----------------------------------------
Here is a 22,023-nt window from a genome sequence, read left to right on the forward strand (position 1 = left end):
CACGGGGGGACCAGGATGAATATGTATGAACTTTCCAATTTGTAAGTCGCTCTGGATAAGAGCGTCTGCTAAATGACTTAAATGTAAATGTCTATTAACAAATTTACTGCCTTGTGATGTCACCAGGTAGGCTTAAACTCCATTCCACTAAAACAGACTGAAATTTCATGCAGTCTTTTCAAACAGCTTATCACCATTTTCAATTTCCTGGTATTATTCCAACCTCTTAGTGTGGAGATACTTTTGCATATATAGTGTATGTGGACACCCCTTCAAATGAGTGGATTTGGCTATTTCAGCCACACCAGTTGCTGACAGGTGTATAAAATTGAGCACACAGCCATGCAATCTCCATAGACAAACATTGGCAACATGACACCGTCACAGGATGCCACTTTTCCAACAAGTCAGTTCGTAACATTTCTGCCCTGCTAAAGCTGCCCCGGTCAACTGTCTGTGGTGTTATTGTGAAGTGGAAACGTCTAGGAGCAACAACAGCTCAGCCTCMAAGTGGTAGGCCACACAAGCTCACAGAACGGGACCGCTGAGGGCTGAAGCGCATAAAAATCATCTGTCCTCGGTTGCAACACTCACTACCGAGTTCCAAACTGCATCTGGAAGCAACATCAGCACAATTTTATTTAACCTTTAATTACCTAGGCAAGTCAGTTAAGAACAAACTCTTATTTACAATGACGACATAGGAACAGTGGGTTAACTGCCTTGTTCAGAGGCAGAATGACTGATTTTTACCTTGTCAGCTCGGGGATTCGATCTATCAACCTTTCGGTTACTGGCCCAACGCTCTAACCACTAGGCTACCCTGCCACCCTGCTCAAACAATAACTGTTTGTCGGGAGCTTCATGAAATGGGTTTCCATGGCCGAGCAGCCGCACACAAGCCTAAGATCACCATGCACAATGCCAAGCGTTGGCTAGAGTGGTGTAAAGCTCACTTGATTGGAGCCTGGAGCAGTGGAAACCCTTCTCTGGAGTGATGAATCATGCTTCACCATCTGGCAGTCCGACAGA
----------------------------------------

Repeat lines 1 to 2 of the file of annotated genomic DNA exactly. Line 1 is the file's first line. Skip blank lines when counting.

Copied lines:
Here is a 22,023-nt window from a genome sequence, read left to right on the forward strand (position 1 = left end):
CACGGGGGGACCAGGATGAATATGTATGAACTTTCCAATTTGTAAGTCGCTCTGGATAAGAGCGTCTGCTAAATGACTTAAATGTAAATGTCTATTAACAAATTTACTGCCTTGTGATGTCACCAGGTAGGCTTAAACTCCATTCCACTAAAACAGACTGAAATTTCATGCAGTCTTTTCAAACAGCTTATCACCATTTTCAATTTCCTGGTATTATTCCAACCTCTTAGTGTGGAGATACTTTTGCATATATAGTGTATGTGGACACCCCTTCAAATGAGTGGATTTGGCTATTTCAGCCACACCAGTTGCTGACAGGTGTATAAAATTGAGCACACAGCCATGCAATCTCCATAGACAAACATTGGCAACATGACACCGTCACAGGATGCCACTTTTCCAACAAGTCAGTTCGTAACATTTCTGCCCTGCTAAAGCTGCCCCGGTCAACTGTCTGTGGTGTTATTGTGAAGTGGAAACGTCTAGGAGCAACAACAGCTCAGCCTCMAAGTGGTAGGCCACACAAGCTCACAGAACGGGACCGCTGAGGGCTGAAGCGCATAAAAATCATCTGTCCTCGGTTGCAACACTCACTACCGAGTTCCAAACTGCATCTGGAAGCAACATCAGCACAATTTTATTTAACCTTTAATTACCTAGGCAAGTCAGTTAAGAACAAACTCTTATTTACAATGACGACATAGGAACAGTGGGTTAACTGCCTTGTTCAGAGGCAGAATGACTGATTTTTACCTTGTCAGCTCGGGGATTCGATCTATCAACCTTTCGGTTACTGGCCCAACGCTCTAACCACTAGGCTACCCTGCCACCCTGCTCAAACAATAACTGTTTGTCGGGAGCTTCATGAAATGGGTTTCCATGGCCGAGCAGCCGCACACAAGCCTAAGATCACCATGCACAATGCCAAGCGTTGGCTAGAGTGGTGTAAAGCTCACTTGATTGGAGCCTGGAGCAGTGGAAACCCTTCTCTGGAGTGATGAATCATGCTTCACCATCTGGCAGTCCGACAGA